Visas: Citizens of Australia, Canada, Israel, Japan, New Zealand, Switzerland and the US are among those not required for tourist stays of up to 90 days (or at all for EU nationals); some nationalities need a Schengen visa.
Local transportation: There is an extensive network of public transportation consisting of tram and bus lines. Buy your tickets before you get on board from a news kiosk or ticket machine on the tram/bus stop (these are present mostly in the city centre and provide help in few languages). You can also buy tickets from machines located onboard vehicles but you will need to have the exact coins ready. Remember to validate your ticket in stamping machines when you board; spot checks are frequent.
There are bike paths that follow both sides of the river throughout most of the centre. The city has introduced a reasonably priced system of public municipal bikes. There are 15 stations (mostly around Kraków's centre) with more to come. Alternatively, you can rent a bicycle from bike shops around town.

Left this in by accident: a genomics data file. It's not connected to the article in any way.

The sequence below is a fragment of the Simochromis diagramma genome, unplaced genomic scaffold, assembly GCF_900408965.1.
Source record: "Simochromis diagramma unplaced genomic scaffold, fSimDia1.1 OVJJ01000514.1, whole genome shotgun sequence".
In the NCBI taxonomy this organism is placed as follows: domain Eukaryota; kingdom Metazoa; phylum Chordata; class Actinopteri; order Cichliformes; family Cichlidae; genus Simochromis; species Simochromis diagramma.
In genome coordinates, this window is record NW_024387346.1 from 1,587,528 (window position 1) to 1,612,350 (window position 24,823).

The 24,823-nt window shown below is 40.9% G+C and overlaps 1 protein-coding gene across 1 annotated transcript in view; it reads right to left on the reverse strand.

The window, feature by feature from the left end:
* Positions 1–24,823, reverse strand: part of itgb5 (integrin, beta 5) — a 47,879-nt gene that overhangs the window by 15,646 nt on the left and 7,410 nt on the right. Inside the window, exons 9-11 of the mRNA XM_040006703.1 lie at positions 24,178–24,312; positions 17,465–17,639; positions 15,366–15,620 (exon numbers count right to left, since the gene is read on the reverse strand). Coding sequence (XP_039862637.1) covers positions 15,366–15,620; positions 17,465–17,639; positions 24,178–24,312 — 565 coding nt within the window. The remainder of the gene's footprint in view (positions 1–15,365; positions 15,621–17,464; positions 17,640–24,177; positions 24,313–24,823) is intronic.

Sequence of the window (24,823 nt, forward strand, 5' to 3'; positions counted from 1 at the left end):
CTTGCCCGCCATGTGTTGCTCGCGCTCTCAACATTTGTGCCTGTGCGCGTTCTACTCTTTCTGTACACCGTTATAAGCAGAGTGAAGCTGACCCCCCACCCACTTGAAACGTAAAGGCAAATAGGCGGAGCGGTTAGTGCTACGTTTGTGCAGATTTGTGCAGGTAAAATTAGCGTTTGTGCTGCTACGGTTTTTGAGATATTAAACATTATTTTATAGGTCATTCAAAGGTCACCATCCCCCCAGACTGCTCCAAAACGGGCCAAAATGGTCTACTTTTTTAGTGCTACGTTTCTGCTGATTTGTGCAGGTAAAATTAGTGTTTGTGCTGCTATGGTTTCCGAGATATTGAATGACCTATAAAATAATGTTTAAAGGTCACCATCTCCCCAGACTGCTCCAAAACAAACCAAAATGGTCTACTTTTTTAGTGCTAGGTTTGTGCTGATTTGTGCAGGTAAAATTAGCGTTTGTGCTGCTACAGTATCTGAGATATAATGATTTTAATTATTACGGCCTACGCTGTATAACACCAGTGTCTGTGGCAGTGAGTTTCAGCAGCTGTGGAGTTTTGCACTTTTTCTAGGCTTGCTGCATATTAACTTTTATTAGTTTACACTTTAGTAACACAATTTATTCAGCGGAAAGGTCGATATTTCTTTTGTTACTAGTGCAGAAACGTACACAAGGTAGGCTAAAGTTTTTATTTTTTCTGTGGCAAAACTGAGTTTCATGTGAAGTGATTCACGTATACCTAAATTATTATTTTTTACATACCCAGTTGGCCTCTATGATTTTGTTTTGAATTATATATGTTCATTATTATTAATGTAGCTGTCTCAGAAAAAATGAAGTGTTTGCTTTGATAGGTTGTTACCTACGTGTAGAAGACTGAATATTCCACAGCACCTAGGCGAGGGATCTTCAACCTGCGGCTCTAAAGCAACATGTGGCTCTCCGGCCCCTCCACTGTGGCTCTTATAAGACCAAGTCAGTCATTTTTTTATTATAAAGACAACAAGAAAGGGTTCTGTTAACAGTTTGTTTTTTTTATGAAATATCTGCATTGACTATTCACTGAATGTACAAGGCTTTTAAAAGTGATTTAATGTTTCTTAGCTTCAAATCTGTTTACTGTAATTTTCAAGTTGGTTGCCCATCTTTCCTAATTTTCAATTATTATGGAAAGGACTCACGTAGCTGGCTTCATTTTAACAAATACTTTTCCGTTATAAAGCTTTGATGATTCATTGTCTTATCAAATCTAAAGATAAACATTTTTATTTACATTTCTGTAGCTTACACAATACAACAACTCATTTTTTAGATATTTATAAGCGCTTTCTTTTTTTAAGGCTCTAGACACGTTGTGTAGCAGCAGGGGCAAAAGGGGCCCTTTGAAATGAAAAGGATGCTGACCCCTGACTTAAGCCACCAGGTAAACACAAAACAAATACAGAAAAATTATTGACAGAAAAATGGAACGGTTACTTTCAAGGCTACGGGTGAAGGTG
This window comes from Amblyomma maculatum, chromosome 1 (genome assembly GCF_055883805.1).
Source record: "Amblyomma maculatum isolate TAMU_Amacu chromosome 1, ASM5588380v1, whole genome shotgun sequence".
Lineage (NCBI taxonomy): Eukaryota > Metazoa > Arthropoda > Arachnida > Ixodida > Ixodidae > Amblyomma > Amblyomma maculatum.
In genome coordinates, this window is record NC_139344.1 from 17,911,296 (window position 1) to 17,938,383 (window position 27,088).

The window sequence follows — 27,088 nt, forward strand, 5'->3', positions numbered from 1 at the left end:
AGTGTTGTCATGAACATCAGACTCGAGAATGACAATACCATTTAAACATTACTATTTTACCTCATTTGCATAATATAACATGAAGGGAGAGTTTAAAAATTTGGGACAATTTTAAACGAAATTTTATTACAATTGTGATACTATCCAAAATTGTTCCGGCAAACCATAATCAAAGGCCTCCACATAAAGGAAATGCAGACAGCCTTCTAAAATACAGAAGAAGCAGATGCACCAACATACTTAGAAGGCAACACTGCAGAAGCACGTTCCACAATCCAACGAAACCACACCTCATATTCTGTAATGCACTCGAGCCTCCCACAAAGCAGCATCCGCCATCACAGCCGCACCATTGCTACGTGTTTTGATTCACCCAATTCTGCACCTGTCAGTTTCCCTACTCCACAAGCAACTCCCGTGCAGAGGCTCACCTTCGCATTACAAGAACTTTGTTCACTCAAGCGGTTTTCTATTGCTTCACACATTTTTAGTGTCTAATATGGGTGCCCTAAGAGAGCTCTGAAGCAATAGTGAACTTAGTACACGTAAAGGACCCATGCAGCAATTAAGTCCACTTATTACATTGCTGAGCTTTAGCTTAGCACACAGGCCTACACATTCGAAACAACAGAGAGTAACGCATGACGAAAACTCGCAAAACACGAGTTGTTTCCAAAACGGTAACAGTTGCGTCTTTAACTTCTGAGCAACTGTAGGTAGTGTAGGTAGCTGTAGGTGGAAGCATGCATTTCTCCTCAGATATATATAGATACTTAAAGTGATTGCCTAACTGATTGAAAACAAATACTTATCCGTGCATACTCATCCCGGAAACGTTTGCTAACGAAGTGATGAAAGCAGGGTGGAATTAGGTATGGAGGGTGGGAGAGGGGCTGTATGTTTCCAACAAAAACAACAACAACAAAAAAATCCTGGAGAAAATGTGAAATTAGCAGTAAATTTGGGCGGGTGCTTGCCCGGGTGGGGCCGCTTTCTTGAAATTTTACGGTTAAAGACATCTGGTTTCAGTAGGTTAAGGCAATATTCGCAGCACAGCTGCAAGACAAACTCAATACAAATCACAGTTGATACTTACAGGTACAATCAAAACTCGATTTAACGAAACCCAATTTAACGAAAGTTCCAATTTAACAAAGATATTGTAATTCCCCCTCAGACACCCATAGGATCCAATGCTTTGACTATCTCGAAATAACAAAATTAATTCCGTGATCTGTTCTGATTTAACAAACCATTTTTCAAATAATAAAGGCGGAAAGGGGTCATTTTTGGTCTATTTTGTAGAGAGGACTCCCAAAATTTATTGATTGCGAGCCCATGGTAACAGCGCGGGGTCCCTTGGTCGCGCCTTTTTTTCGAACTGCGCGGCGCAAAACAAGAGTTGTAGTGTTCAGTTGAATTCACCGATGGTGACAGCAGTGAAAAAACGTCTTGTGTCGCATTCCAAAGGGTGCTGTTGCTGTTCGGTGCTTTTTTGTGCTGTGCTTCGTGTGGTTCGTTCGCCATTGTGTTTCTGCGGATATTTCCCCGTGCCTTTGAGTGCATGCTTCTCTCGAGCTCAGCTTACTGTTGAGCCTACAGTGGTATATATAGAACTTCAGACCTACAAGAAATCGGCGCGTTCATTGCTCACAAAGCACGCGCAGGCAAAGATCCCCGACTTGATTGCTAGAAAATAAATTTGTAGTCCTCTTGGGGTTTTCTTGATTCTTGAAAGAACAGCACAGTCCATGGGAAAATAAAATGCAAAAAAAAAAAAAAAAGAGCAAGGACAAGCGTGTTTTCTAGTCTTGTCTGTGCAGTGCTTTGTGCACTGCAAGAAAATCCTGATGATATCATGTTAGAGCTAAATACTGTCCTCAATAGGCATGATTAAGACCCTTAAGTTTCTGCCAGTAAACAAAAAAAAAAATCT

Where to buy a SIM card: There are four telcos in the Poland: Play, Orange, Plus and T-mobile. Plus has the best coverage of 4G network (and offers the fastest data transfer). You can buy a SIM card at the telco stores (there are plenty of them everywhere), in major retail outlets, and at gas stations.
Popular areas: Old Town, Rynek Główny, Kazimierz, Nowa Huta
Vibrant with youth and energy, Poland's second largest city is a historic and visual gem. Admire the churches, beautiful museums and the impressive Rynek Główny, Europe’s largest market square. The remaining synagogues in Kazimierz, Krakow's former Jewish quarter, is a reminder of the tragedy of the 20th century. Krakow has the highest density of bars in the world, and if you are looking for a place to hang out at night, you would want to head to the Old Town and Kazimierz, where hundred of bars can be found.
Krakow is generally safe for women digital nomads, although do watch out for pickpockets in crowded areas. The city is also a great option for digital nomads due to the low cost of living, bolstered by Poland’s own currency, the zloty, not the Euro. Wifi is fast, rental is affordable and locals are generally friendly.
The best times to visit Kraków are fall and spring. There are four definite seasons to Krakow - summer (July and August) being hot and humid (around 30-35°C), winter (November to March) always sees Krakow under a blanket of snow with bitingly cold days (-5°C to -20°C).
Coworking Spaces in Krakow
Cafes with wifi
Don't want to work at a coworking space? Check out these cafes with wifi instead.